Better Decisions with Sound Financial Planning

I used to have a healthy disdain for financial planning. I viewed it as data entry; type numbers into a software program and generate a wide range of outcomes 30+ years into the future. Hardly a meaningful exercise for clients, right?


Hundreds of financial plans later, I can confidently say the planning process is one of the most impactful exercises for our clients. In fact, it's often the missing piece for clients who transfer from other advisors.


Here are a few tips for generating relevant, useful, and actionable financial plans.


Decisions Backed by Data


Money is emotional. We aim to strip human bias and emotion out of the equation (sound familiar?). We want to make decisions based upon data and evidence. Clients have used our planning process to decide whether to buy a winery or vacation home, how much to donate to charity each year, or amount they can bequeath to their kids, etc.


Case Study: A client wanted to buy a new construction home. They met with the builder, sifted through various finishes, and toured the model home. They were eager to proceed with an offer. Credit to our clients, they called us first. We scheduled a meeting the following day and adjusted their current plan to assess selling their home and buying the new construction home. The new home really stressed their financial plan and jeopardized their retirement. Armed with the proper information, they decided to forgo on the new home purchase and remodel their existing home.


What are you Worried About?


We all worry about something. It could be suffering investment losses, inflation, living too long, or a healthcare event. Planning for the ugly can go a long way to providing piece of mind. Often times, people have a larger margin of safety to absorb unforeseen events than they think.


Case Study: Below is a scenario we ran for a client that was worried about the need for long-term care:



Taking Unnecessary Risk


For all of our clients, we want to know what is the least risky portfolio that allows them to reach their goals? That's a great starting point. It doesn't mean we have to invest in 100% U.S. Treasuries, but it's nice to know we could. Remember, it's not worth seeking risk if the best case outcome will not change your life, but the worst case would be devastating.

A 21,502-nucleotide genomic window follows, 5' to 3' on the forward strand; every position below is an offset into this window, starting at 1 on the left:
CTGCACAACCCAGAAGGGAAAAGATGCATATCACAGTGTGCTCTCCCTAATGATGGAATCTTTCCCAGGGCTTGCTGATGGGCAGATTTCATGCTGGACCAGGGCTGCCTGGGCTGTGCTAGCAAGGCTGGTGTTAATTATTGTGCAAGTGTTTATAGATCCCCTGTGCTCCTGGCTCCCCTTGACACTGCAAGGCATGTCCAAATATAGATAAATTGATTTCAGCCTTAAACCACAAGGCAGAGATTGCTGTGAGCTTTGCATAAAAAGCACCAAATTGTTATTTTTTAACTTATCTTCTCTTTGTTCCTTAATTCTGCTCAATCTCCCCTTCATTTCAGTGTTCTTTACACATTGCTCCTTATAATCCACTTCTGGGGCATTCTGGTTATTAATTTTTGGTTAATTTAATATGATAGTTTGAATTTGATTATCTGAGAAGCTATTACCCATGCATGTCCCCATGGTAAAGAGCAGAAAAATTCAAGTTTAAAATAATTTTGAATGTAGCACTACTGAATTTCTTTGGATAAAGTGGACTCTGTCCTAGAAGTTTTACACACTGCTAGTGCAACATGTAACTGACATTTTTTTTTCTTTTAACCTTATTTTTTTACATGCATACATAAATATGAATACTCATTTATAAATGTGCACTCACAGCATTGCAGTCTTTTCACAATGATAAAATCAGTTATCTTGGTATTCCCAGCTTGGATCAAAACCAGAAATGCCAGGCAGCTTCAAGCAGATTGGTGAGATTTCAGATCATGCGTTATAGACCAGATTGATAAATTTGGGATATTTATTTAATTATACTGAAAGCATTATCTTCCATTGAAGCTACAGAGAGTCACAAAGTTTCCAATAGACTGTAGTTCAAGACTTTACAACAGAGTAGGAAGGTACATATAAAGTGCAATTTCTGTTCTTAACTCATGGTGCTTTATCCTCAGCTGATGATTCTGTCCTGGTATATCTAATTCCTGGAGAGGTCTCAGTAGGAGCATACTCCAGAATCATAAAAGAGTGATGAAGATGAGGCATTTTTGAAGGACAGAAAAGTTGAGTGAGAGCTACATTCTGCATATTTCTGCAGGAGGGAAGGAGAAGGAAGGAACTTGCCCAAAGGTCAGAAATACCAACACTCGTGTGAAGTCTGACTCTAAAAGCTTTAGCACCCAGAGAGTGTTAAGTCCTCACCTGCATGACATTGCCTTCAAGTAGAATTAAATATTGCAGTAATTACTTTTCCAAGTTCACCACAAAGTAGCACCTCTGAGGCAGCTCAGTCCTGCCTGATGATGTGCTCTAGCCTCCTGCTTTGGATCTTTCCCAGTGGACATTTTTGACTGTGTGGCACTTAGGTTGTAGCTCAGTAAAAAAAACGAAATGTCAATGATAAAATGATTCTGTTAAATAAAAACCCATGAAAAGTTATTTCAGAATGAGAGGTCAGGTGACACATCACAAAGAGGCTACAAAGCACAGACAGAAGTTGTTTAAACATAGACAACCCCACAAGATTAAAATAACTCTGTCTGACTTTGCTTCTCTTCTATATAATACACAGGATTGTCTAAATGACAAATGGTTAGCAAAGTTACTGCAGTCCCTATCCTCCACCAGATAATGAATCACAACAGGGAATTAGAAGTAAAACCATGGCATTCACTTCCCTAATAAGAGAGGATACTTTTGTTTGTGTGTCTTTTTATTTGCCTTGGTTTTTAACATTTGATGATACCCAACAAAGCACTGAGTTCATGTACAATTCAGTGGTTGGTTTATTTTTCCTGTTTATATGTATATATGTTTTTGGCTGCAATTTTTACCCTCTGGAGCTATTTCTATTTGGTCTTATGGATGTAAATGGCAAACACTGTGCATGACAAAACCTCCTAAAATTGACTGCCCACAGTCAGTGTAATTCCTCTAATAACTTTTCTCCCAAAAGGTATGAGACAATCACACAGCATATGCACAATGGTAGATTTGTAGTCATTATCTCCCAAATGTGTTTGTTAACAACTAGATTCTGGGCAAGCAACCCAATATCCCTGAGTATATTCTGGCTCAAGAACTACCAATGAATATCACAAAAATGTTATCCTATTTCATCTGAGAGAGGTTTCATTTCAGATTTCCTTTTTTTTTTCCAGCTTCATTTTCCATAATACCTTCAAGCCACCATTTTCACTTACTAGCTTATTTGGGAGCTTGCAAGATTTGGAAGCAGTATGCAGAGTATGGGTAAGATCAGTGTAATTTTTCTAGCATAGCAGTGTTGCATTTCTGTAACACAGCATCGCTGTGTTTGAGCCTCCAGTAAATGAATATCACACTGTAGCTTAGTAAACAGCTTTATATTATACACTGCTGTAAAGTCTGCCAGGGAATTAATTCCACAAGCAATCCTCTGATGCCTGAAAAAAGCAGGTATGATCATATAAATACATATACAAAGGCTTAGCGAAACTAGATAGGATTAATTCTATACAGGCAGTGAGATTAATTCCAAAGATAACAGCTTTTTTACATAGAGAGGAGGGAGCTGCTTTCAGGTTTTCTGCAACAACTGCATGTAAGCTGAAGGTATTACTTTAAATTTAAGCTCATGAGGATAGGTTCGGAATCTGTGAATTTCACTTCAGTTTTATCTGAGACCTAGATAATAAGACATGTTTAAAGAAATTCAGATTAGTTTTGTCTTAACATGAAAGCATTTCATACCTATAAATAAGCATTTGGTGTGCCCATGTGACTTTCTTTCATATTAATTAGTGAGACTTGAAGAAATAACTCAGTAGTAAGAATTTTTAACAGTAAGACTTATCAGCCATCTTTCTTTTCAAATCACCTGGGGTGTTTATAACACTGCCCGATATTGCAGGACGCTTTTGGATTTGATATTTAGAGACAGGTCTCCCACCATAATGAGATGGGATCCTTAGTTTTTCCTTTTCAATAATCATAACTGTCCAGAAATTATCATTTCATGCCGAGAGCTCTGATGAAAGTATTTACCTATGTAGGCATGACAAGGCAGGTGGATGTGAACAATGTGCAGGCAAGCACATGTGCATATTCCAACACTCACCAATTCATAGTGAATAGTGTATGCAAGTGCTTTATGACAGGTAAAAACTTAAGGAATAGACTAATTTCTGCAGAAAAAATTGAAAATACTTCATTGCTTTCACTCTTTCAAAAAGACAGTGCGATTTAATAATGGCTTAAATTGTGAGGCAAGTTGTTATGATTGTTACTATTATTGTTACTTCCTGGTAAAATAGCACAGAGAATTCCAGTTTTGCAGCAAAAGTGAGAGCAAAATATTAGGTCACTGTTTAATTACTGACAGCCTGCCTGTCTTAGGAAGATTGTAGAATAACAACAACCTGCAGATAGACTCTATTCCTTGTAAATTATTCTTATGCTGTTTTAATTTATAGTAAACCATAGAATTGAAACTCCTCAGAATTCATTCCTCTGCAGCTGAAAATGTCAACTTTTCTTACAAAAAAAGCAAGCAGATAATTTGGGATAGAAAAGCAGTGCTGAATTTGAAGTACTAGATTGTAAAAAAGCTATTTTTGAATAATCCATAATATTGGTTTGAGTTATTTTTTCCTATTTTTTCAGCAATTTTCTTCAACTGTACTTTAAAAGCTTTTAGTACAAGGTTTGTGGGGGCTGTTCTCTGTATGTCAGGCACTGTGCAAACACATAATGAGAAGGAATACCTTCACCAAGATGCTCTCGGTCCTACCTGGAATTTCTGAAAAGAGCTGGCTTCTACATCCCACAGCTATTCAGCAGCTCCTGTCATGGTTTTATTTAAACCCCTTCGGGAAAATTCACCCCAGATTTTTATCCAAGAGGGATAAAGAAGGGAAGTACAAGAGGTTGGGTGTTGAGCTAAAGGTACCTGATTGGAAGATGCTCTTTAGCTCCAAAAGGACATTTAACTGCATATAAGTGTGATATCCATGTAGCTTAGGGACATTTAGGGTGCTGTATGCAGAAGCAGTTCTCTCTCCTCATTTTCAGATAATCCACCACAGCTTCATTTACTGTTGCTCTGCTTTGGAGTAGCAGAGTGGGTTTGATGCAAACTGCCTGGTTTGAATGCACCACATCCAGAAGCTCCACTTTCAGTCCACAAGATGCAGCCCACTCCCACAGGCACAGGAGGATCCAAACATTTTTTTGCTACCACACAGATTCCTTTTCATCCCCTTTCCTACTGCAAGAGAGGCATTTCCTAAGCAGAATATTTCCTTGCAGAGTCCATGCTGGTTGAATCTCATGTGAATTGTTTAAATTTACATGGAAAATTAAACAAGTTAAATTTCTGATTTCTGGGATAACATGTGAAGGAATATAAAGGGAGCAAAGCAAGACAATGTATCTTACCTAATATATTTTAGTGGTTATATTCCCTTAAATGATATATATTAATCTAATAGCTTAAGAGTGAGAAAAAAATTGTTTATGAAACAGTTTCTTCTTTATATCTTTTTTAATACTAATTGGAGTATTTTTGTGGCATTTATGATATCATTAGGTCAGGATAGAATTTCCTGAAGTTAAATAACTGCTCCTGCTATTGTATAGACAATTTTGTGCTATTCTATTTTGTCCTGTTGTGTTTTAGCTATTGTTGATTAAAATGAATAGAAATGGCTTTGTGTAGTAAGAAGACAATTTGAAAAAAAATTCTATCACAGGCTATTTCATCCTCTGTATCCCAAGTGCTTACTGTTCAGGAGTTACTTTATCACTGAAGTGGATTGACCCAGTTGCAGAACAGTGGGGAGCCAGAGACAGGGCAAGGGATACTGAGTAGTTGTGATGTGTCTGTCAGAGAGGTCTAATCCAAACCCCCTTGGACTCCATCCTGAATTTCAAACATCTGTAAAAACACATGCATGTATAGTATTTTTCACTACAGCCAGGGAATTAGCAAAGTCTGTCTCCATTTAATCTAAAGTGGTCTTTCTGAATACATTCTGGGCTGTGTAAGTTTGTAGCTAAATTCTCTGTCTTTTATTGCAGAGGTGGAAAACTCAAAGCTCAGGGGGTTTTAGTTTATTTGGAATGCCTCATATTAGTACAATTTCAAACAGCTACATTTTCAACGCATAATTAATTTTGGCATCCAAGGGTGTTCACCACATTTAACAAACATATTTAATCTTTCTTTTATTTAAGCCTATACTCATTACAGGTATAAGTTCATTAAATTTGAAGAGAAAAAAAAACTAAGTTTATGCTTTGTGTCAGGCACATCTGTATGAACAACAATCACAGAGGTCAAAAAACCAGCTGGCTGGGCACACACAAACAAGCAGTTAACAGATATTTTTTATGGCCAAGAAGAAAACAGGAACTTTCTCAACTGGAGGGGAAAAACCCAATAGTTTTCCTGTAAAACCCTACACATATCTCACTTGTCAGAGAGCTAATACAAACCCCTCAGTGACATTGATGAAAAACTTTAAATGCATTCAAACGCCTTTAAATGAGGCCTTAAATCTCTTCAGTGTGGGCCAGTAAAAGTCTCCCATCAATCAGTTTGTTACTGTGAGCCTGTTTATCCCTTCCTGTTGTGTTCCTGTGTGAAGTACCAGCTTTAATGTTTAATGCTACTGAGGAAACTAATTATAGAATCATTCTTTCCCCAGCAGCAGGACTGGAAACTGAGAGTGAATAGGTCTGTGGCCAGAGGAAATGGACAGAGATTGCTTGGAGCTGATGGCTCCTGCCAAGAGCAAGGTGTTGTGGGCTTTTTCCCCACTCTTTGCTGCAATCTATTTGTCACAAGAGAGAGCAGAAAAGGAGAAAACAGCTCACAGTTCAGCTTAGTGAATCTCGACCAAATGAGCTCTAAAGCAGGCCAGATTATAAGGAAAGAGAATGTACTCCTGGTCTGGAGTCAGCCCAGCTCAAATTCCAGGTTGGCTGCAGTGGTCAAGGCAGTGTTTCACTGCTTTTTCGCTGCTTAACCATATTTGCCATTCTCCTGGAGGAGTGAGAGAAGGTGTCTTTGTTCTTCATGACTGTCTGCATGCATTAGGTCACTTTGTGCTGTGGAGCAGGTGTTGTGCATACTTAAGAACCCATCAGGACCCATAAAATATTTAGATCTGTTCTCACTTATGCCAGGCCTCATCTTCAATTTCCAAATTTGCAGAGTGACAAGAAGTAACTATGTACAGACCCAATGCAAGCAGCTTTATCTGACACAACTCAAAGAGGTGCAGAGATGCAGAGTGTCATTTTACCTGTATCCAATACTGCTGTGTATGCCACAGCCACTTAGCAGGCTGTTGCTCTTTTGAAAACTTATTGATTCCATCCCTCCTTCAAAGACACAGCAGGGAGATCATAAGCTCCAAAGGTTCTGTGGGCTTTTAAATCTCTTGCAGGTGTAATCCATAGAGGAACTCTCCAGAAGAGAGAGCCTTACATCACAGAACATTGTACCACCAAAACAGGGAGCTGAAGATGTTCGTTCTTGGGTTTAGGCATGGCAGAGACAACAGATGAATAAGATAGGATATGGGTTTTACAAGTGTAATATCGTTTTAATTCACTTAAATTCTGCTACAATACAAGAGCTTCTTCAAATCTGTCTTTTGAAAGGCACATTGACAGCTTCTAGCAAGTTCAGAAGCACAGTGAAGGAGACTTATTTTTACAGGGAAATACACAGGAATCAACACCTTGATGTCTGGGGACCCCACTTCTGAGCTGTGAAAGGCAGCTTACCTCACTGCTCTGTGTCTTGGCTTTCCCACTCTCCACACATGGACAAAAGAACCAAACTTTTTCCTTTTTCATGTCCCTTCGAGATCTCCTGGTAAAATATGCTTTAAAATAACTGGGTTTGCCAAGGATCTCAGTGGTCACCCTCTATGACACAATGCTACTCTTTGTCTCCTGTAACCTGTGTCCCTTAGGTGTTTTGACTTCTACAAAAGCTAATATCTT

Case Study: The below example is from our "Less Obvious Mistakes", blog that ran in the Portland Business Journal:


We recently read the sad story of an elderly couple with $16,000,000 invested in technology stocks at the behest of an advisor.  After the dot-com bubble burst, the couple was left with $3,000,000 and a ton of regret.  In the aftermath, another advisor asked if growing their investable assets from $16,000,000 to $25,000,000 would have changed their life.  The couple said no.  However, allocating to frothy technology stocks with their entire portfolio unnecessarily increased their risk of ruin.  The large bet essentially had limited upside (wouldn't change their life if they were right), but could endanger their retirement dreams.


Scenario Analysis


People are faced with important financial questions all the time. Some of the most common include:


Should I take Social Security benefits at 62 or 70?


When can I retire?


How much do I need to take from my investment accounts per year?


How much can I spend on travel per year?


Should I pay off my mortgage early or stay invested?


What is the approximate value of my estate upon death?


Can I pay for the grandkids' college education?


We can run side by side comparisons of your current plan vs. layering the above scenarios individually (to isolate the impact).


Case Study: In the below scenario analysis, we run taking Social Security benefits at age 70 (the current plan was realizing SS benefits at 67) and increase retirement expenses from $72,000/yr to $85,000 per year:





Source: MoneyGuide Pro


In this case, deferring Social Security to age 70 and increasing monthly expenses to $85,000 lowers the probability of success to 51%.


In my experience, independent advisors (RIAs) are more savvy on the financial planning side. Many partner with the leaders in planning software (MoneyGuide Pro, eMoney), to drive real client outcomes. Furthermore, independent advisors understand that the planning process is fluid and will update the plan to reflect life changes.


The biggest gaps in financial planning (often no real plan at all) come from the large institutions. If they do offer planning, it's often proprietary software designed to see what outside assets you have. Remember, your advisor is under tremendous pressure to bring on new accounts. Client outcomes is literally an afterthought.


Find out how you can make better decisions with sound financial planning.

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